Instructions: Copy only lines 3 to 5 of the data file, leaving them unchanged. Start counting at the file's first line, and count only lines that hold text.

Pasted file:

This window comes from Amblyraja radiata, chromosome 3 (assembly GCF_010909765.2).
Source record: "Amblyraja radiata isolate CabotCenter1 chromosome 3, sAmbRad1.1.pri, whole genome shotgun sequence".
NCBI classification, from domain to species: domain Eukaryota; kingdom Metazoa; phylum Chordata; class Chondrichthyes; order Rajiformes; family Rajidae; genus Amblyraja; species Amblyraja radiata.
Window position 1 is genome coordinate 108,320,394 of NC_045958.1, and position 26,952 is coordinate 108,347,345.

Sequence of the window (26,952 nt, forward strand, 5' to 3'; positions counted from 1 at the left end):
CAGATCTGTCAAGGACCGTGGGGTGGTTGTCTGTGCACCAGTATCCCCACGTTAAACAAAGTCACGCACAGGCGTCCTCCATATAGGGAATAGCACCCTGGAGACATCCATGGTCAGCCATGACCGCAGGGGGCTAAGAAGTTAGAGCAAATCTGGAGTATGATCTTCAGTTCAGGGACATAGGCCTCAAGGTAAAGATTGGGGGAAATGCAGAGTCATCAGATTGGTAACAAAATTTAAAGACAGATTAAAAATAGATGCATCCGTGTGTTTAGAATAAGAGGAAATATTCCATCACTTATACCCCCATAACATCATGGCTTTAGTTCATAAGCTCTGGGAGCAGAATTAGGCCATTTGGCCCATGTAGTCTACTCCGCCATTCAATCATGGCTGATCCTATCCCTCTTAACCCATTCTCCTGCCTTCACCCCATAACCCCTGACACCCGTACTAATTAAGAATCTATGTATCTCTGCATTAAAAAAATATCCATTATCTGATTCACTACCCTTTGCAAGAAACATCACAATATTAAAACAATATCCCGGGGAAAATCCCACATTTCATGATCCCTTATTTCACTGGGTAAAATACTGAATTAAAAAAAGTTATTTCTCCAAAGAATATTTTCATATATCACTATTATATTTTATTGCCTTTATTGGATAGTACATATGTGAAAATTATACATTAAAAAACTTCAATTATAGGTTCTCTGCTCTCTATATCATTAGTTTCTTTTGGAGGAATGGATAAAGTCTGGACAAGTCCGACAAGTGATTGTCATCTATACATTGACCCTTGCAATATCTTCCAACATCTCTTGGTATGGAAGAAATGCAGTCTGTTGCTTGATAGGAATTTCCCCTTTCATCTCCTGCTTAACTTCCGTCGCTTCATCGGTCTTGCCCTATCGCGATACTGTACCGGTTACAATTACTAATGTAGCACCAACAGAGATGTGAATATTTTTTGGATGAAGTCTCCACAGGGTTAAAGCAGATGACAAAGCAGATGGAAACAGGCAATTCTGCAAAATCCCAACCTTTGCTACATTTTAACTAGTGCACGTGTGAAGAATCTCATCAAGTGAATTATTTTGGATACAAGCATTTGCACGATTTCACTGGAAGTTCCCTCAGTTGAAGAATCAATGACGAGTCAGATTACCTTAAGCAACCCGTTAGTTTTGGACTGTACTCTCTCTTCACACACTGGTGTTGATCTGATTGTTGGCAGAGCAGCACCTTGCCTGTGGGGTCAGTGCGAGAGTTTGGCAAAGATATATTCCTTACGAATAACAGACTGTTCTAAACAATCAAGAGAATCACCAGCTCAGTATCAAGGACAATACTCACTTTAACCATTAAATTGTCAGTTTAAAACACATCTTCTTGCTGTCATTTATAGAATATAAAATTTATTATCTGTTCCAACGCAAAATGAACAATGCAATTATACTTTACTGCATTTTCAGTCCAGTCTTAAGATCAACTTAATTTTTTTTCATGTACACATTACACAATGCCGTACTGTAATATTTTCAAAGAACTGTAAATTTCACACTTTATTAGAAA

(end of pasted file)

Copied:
NCBI classification, from domain to species: domain Eukaryota; kingdom Metazoa; phylum Chordata; class Chondrichthyes; order Rajiformes; family Rajidae; genus Amblyraja; species Amblyraja radiata.
Window position 1 is genome coordinate 108,320,394 of NC_045958.1, and position 26,952 is coordinate 108,347,345.

Sequence of the window (26,952 nt, forward strand, 5' to 3'; positions counted from 1 at the left end):